Use this URL to cite or link to this record in EThOS: https://ethos.bl.uk/OrderDetails.do?uin=uk.bl.ethos.783390
Title: Exciton, excimer, exciplex : study of triplet state harvesting in organic molecules for organic light-emitting diode applications
Author: Pander, Piotr Henryk
ISNI:       0000 0004 7968 9807
Awarding Body: Durham University
Current Institution: Durham University
Date of Award: 2019
Availability of Full Text:
Access from EThOS:
Access from Institution:
Abstract:
Triplet state harvesting is an important issue in the area of organic electronics, including organic light emitting diode (OLED) technology that has already entered the global market. In the aim to achieve efficient light-emitting diodes the photophysical properties of OLED emitters need to be understood in great detail. This work is devoted to triplet state harvesting in OLEDs. In this work a set of triplet-harvesting systems comprising exciton, excimer or exciplex emitters are characterized and used to fabricate prototype devices. The first system is based on metal-free emitters, using acridone or phenothiazine, which show thermally activated delayed fluorescence (TADF) or room-temperature phosphorescence (RTP). The competition between the rate of deactivation pathways affecting the triplet state and the reverse intersystem crossing (RISC) rate determine whether these molecules emit through TADF or RTP. The second system explores the effects of different substitution patterns on the properties of excitonic tetradentate ONNO Pt(II) complexes, and their performance in OLEDs, revealing a complicated host-to-guest energy transfer mechanism in doped films. The third work in this thesis explores the properties of newly synthesized Pt(II) metal complexes that have been found to efficiently form photoluminescent excimers and have strong potential to be used in solution-processed OLED devices. The photophysical characterisation of these complexes doped in film has revealed co-existence of excimer and aggregate emissions. Finally, the last two works in this thesis are focused on small molecule and polymer-based exciplex blends that exhibit efficient TADF emissions and can be used to fabricate solution-processed or vacuum-deposited OLEDs. The photophysics of these exciplex systems is characterised in-depth and undoubtedly demonstrates that local triplet states are not involved in the RISC process in this blends, which is in clear contrast with most exciton small molecule TADF systems. Furthermore, in this work a clear rationale for the observation of emission decaying in power law regimes is obtained for the first time.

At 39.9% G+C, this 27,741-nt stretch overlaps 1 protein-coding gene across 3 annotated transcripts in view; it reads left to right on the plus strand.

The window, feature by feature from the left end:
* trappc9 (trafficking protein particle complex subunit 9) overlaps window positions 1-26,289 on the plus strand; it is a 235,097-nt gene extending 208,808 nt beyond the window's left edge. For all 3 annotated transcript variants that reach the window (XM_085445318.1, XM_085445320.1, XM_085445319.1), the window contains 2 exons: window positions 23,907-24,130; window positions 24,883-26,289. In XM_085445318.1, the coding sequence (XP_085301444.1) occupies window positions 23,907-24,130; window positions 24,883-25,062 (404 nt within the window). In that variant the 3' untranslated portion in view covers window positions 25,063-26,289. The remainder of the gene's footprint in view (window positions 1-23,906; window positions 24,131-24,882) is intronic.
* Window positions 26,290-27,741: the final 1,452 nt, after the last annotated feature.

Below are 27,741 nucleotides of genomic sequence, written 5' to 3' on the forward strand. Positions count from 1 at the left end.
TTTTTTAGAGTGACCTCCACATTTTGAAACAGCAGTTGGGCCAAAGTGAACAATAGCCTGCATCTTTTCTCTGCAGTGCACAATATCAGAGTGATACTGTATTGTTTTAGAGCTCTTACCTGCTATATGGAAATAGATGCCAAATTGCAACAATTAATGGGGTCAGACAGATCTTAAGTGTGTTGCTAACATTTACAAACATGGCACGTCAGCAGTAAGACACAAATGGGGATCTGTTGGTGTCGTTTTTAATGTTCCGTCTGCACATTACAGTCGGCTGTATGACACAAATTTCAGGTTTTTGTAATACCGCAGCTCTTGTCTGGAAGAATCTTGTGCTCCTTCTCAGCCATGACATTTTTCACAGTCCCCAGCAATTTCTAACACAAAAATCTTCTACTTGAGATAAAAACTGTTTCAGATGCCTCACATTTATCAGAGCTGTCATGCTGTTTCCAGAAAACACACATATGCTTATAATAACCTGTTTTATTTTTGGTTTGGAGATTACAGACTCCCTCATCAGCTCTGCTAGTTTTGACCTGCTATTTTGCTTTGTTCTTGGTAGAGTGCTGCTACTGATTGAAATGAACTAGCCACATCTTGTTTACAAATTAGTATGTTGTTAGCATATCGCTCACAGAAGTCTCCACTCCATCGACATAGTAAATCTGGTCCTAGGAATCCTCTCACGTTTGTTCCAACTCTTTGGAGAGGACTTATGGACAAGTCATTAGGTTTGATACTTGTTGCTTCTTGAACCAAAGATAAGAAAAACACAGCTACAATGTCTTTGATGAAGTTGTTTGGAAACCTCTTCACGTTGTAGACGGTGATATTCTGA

Supervisor: Not available Sponsor: Not available
Qualification Name: Thesis (Ph.D.) Qualification Level: Doctoral
EThOS ID: uk.bl.ethos.783390  DOI: Not available
Share: